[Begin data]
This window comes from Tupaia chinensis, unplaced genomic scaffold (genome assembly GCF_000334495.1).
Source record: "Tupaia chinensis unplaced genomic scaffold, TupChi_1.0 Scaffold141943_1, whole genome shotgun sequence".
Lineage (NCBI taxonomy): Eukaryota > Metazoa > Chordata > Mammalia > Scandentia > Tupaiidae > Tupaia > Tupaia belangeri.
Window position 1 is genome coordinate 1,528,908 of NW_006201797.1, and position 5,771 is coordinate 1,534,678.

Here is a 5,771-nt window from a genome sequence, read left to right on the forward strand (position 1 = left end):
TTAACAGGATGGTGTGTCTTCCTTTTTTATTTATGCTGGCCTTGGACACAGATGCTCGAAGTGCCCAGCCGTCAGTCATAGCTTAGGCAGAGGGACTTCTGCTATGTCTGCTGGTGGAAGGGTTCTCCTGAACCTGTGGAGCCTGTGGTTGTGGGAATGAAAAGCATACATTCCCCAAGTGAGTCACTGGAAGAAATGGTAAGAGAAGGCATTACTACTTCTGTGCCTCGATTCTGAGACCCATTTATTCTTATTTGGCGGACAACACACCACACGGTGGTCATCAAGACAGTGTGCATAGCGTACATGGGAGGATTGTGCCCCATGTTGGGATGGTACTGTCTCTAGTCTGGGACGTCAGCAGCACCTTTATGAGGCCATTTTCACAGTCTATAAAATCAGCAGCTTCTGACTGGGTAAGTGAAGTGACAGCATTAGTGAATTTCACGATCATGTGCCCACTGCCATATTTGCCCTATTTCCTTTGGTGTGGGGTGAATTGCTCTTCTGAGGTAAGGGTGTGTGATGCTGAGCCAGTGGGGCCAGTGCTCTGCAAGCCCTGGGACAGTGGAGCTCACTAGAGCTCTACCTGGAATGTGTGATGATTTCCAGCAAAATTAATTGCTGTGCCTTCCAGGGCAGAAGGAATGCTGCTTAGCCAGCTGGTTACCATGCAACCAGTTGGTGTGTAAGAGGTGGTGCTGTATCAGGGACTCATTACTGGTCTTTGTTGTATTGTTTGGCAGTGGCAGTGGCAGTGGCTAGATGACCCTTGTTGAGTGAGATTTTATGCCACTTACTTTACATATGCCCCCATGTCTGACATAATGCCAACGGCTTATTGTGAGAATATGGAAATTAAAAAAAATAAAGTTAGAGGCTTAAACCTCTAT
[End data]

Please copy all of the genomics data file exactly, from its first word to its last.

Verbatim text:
This window comes from Tupaia chinensis, unplaced genomic scaffold (genome assembly GCF_000334495.1).
Source record: "Tupaia chinensis unplaced genomic scaffold, TupChi_1.0 Scaffold141943_1, whole genome shotgun sequence".
Lineage (NCBI taxonomy): Eukaryota > Metazoa > Chordata > Mammalia > Scandentia > Tupaiidae > Tupaia > Tupaia belangeri.
Window position 1 is genome coordinate 1,528,908 of NW_006201797.1, and position 5,771 is coordinate 1,534,678.

Here is a 5,771-nt window from a genome sequence, read left to right on the forward strand (position 1 = left end):
TTAACAGGATGGTGTGTCTTCCTTTTTTATTTATGCTGGCCTTGGACACAGATGCTCGAAGTGCCCAGCCGTCAGTCATAGCTTAGGCAGAGGGACTTCTGCTATGTCTGCTGGTGGAAGGGTTCTCCTGAACCTGTGGAGCCTGTGGTTGTGGGAATGAAAAGCATACATTCCCCAAGTGAGTCACTGGAAGAAATGGTAAGAGAAGGCATTACTACTTCTGTGCCTCGATTCTGAGACCCATTTATTCTTATTTGGCGGACAACACACCACACGGTGGTCATCAAGACAGTGTGCATAGCGTACATGGGAGGATTGTGCCCCATGTTGGGATGGTACTGTCTCTAGTCTGGGACGTCAGCAGCACCTTTATGAGGCCATTTTCACAGTCTATAAAATCAGCAGCTTCTGACTGGGTAAGTGAAGTGACAGCATTAGTGAATTTCACGATCATGTGCCCACTGCCATATTTGCCCTATTTCCTTTGGTGTGGGGTGAATTGCTCTTCTGAGGTAAGGGTGTGTGATGCTGAGCCAGTGGGGCCAGTGCTCTGCAAGCCCTGGGACAGTGGAGCTCACTAGAGCTCTACCTGGAATGTGTGATGATTTCCAGCAAAATTAATTGCTGTGCCTTCCAGGGCAGAAGGAATGCTGCTTAGCCAGCTGGTTACCATGCAACCAGTTGGTGTGTAAGAGGTGGTGCTGTATCAGGGACTCATTACTGGTCTTTGTTGTATTGTTTGGCAGTGGCAGTGGCAGTGGCTAGATGACCCTTGTTGAGTGAGATTTTATGCCACTTACTTTACATATGCCCCCATGTCTGACATAATGCCAACGGCTTATTGTGAGAATATGGAAATTAAAAAAAATAAAGTTAGAGGCTTAAACCTCTAT